• Abbie S. Fink says:

      Dana — you and I have talked about this a lot. In fact, you were the first to mention Hollis’ article to me. Truth is, we all need to continue to learn about social and its role in business communications. There’s plenty of room for the seasoned pros and the up-and-comers to be a part of the discussion. Appreciate your comment.

  4. Ken Jacobs says:

    I’m less focused on the debate (agree with the above posts re: “Enough, already!”) and want to offer my observation that HMA appears to be doing it right by offering the best of both to its clients: Senior leaders weigh in on strategy, while the Millennials contribute to a channel in which many of them grew up and have a comfort level. To Stephanie’s point, I think when discussing Millennials, “seniors” and social media, we must always remember what the individual brings. There are 65 year-olds-from whom I’m learning about social media, and there are 23 -year-olds who could learn a thing or two about social media from me.

  5. Abbie S. Fink says:

    Ken – appreciate your thoughts. Having listened to you talk before about the Millennials, I knew you’d have some additional insight. We should all be learning from each other — yes, those of us that have been at this PR thing for a while have some advantages. But the up-and-comers who don’t have the “that’s the way we’ve always done it” mindset can and do contribute immensely to client service.

  6. At the end of her article, Hollis points out that social media Is just a marketing tool. This Is so true. True also That the Y generation Is born with it. So, why not let them express their talent within à strtegic frame ?

  7. The problem with Hollis’s article is she didn’t link to the original article by Cathryn Sloane, which claimed only professionals under the age of 30 should be put in charge of social media. That’s what Hollis was responding to, but probably didn’t want to give her any more attention so didn’t link to her. The issue is not about age. It’s about experience, expertise, maturity, and perspective. Some 25 year old pros have that, but not all 45 year old pros have it. Look at how Progressive is handling their social media efforts right now around the Fisher case. Lots of really experienced people totally mucking it up. It’s not an age thing.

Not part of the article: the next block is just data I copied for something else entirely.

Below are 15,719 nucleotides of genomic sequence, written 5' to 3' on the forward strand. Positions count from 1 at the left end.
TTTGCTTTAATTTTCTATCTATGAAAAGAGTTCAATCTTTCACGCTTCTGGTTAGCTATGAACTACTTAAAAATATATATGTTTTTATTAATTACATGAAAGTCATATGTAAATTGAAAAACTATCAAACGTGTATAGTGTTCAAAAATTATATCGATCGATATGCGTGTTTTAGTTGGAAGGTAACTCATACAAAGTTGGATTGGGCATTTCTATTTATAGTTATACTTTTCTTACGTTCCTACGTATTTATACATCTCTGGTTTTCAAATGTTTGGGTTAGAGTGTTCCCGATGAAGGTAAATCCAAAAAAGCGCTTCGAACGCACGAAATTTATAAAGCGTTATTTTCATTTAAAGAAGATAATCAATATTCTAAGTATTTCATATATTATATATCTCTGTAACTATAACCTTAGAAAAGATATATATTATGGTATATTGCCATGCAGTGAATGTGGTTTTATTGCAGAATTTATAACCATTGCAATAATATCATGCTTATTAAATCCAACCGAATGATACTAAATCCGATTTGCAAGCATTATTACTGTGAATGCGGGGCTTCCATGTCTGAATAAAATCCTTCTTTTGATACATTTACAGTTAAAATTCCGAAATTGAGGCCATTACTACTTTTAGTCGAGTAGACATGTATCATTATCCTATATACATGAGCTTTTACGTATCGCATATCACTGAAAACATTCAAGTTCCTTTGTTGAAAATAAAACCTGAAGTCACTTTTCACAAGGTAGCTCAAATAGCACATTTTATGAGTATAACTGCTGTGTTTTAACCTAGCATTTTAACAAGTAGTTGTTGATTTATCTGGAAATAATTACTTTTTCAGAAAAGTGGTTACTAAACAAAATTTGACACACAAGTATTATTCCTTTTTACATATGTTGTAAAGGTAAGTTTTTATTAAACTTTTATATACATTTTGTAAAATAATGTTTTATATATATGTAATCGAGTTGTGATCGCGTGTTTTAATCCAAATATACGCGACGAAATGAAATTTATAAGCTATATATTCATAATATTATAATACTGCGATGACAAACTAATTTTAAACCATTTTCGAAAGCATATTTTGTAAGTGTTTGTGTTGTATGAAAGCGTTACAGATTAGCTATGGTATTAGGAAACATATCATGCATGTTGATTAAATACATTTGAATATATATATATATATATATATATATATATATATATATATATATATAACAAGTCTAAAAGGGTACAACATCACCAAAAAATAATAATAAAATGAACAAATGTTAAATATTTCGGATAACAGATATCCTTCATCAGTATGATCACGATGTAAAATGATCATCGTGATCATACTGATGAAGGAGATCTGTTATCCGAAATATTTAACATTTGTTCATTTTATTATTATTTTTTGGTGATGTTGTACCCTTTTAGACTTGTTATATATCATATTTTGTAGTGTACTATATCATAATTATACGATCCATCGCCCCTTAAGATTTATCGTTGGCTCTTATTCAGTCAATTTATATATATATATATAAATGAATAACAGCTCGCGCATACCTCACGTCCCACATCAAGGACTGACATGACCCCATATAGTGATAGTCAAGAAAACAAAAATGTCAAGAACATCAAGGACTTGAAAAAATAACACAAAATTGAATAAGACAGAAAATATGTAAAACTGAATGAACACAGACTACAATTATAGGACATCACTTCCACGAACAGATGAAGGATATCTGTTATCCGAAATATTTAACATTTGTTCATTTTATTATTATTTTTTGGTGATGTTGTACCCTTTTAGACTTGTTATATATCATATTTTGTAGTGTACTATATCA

• Gini — it should definitely not be an age thing. Understanding, knowledge, are much more important than how old you are. Wisdom does come with age, but if we’re smart, we’re sharing that wisdom across all our team members to ensure the best results.

  8. Judith Brower Fancher says:

    It may not be an age thing, but the fact that we don’t leave large strategy decisions to our least experienced staff members is a real thing.

    Leaving deep strategy out of your most public work for a client is not brilliant, and bright as they may be, an individual with a year or two of work experience is unlikely to be the agency’s best strategist.

    I would, however, put a less experienced person on Pinterest for a happy hour client. I’m presuming those just out of college can really spot an attractive cocktail!

    Love your strategy on social media, Abbie — you really know how to make people connect!

  9. Aaron Blank says:

    Nobody is a social media expert. It is who we are and it is how we communicate. The tools keep changing—the colllege pros are living it and so should you. Leverage your younger staffs and you will be far more innovative.

    I agree, why are we still having this discussion?